“I expect that with the new Noma, René will continue to show strong pride in the products and the cuisine of the North. He was among the first to conceive a fine dining that applied international cooking techniques to local ingredients. He created a movement and became a source of inspiration for many young people.”
"I persuaded a couple of my friends, who were not really into fine dining, to join me at Noma in 2012. I wasn’t sure how they would react to the new atmosphere and concept behind fine dining, and of course fine dining “Noma style,” but they were overwhelmed and said that they had experienced a meal of a lifetime.
"I know that whatever comes out of Noma 2.0 will be fantastic – it will all be thoughtful, detailed, focused and above all sustainable in many, if not all, aspects. I want to see which, if any, things you can spot from the past, what is kept and what has evolved. Above all, I’m most excited about getting a table – so bring it on Noma 2.0. I’m ready for you!”
Moss and ceps (image: Alexander Westrup)
Amelie Vincent, The Foodalist, 50 Best TasteHunter
“With the new Noma, I expect René to make people more sensitive to the environment and the future of planet earth by choosing producers and the origin of each product carefully. I expect a big scale revolution among chefs and foodies to set another mindset and to show the right way of feeding the planet.”
Theresa Aves and Michael Chorr, The Neverfull, 50 Best TasteHunters
“Our most cherished memory is foraging on the beach with chef Redzepi and learning about the edible landscape that shaped Noma’s cuisine. What appeared to onlookers as a typical walk along the shore was actually a lesson from chef on the local and seasonal ingredients that are all-surrounding. Our day culminated in an epic 20-course tasting menu with many of the foraged flora we had learned about on the beach earlier that day.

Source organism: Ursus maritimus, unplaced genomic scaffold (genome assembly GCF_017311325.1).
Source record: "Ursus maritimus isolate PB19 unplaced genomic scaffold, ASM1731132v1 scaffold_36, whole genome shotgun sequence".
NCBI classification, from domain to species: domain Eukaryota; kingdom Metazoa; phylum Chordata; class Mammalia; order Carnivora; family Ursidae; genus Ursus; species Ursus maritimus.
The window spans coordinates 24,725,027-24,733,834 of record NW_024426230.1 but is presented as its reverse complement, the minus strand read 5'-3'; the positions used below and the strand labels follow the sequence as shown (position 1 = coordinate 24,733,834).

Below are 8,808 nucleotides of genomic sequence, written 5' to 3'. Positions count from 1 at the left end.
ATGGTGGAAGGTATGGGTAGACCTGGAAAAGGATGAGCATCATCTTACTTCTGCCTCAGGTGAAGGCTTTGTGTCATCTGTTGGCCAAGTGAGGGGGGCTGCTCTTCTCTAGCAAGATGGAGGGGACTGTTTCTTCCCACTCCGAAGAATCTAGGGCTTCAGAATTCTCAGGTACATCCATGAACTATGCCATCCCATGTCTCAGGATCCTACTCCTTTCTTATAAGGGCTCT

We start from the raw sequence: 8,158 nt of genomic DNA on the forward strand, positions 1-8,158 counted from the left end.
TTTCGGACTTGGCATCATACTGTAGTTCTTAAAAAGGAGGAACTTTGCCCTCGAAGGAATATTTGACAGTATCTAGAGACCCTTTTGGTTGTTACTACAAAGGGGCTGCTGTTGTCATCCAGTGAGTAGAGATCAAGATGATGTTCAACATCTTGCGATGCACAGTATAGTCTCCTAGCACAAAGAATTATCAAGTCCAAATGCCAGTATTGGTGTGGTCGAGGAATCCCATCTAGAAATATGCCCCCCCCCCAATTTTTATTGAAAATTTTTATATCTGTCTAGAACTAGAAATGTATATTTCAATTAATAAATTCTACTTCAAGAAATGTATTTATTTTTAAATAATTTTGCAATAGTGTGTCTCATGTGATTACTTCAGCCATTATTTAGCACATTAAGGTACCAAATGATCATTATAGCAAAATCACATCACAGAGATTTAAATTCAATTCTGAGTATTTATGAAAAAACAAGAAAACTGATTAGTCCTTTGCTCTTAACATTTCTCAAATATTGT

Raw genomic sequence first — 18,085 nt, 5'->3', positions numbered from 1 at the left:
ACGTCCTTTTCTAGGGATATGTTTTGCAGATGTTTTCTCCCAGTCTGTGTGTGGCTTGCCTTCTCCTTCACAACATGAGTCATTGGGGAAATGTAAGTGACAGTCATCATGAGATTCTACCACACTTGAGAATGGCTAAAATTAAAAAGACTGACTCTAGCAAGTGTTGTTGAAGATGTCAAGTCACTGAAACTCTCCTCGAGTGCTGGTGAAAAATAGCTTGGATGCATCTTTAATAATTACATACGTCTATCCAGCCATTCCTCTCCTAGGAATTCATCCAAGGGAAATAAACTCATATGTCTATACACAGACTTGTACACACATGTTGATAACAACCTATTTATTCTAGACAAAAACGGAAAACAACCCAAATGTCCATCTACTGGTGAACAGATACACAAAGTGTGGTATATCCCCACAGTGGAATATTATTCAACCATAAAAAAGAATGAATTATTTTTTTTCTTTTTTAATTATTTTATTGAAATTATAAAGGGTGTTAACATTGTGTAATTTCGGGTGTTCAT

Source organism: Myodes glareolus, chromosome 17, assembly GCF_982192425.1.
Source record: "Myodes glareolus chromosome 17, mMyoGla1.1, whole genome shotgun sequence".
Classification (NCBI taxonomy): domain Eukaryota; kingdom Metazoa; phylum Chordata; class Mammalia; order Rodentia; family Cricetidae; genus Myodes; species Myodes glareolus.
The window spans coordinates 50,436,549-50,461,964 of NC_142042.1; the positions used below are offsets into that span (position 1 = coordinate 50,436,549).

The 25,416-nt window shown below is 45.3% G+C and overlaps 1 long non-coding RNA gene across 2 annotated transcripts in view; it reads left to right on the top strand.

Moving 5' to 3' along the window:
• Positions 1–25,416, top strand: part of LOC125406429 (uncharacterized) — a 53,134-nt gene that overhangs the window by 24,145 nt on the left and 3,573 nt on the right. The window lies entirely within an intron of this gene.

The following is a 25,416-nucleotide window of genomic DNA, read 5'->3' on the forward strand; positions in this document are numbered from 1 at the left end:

“We experienced first-hand the movement of ingredients from the earth to the plate and the importance of using what nature provides us. We eagerly await what Noma 2.0 will bring as they work more closely with the seasons. We anticipate a menu that will be educational, inspirational and even shocking, because we expect nothing less from the mastermind chef who brought us beef tartare and live ants!”
Beef and ants at Noma (image: The Neverfull)
Litti Kewkacha, 50 Best TasteHunter
“I really look forward to eating the first season of seafood, but most exciting will probably be the vegetarian season – I’m sure René would say the same, knowing how much they have been working on this vegetarian project. Their pop-ups worldwide are a prelude and form a research basis for what’s to come in Noma 2.0, especially the vegetarian season. I don’t want to get too far ahead of myself, but I’m pretty sure it will revolutionise the concept of ‘vegetarian meal’ – if anyone can turn me, you and every discerning foodie into a vegetarian, it’s René Redzepi.”
1432 Copenhagen K
Now hear Redzepi talk about his foraging initiative at #50BestTalks: